Take a good look at a geriatric facility

Even without talking to staff, an initial visit to a geriatric facility can yield essential information about the quality of life of its residents. Obviously, cleanliness will be easy to determine. The following questions will help you gather other data:

  • Do the residents notice you, respond, and/or interact with you?
  • Are the residents out in the hallways and congregate areas rather than in their rooms?
  • What are the residents wearing? Bedclothes or day wear?
  • Is the furniture accessible for persons with range of motion difficulties or does it appear to be there in order to make a favorable impression on visitors?
  • Is it quiet or is there an appropriate noise level?
  • Where are the dining areas and would your family member find at least one of them inviting? How well attended is it? Are there residents there with whom your loved one might feel congenial?
  • Where are the activities and do the participants seem to be enjoying them? How well attended is it?
  • Are menu’s and activities clearly posted and how would your family member relate to them?
  • If appropriate, are there reality orientation components, such as the date, etc, positioned where the residents can see them?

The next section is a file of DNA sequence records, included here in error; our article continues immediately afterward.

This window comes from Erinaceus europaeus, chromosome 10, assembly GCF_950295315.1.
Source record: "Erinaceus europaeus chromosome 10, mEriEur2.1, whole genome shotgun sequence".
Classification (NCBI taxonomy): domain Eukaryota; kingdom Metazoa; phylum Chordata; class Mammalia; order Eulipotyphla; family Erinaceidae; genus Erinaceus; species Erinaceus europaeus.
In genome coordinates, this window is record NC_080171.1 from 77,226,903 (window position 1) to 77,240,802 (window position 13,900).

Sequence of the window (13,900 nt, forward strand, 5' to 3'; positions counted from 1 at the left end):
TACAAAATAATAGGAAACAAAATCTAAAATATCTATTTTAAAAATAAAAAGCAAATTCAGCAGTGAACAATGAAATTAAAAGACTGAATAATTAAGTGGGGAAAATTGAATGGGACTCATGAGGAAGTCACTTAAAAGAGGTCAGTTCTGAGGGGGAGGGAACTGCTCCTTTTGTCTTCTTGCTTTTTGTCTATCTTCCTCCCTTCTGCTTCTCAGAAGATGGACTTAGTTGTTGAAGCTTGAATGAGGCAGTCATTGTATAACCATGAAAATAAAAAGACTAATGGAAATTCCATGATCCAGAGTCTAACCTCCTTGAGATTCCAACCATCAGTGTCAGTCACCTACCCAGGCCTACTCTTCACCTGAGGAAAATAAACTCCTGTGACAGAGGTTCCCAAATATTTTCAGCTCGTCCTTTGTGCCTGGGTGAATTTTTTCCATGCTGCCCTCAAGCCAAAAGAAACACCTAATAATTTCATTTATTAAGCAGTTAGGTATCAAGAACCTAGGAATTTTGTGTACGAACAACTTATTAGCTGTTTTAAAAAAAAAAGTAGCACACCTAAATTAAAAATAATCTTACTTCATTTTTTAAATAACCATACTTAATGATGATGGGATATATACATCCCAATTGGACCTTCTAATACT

• Does the staff notice you and if so, how do they interact with you? How do they seem to interact with the residents and other visitors as well as other staff members?
  • When you look out of the windows, what do you see? Is it a view your family member would enjoy seeing on a daily basis?
  • What do the grounds look like? Are they accessible and usable for taking your loved one on walks outside? What about the availability of seating/areas for outdoor visits?

Time of day and type of facility (level of care) need to be taken into account. However, the answers to these questions can reveal red flags to be taken into consideration when choosing a geriatric facility.

When you visit a geriatric facility, you are a guest in the residents’ home. Their world is a small one; the facility itself may be all they experience on a daily basis. Therefore, everything that happens there takes on an increased importance. You, as a visitor, are important. If you pass a resident without acknowledging him/her, you unintentionally could be giving the message that they are not worth acknowledging. A simple nod in a resident’s direction communicates that that individual matters. And that is good medicine.

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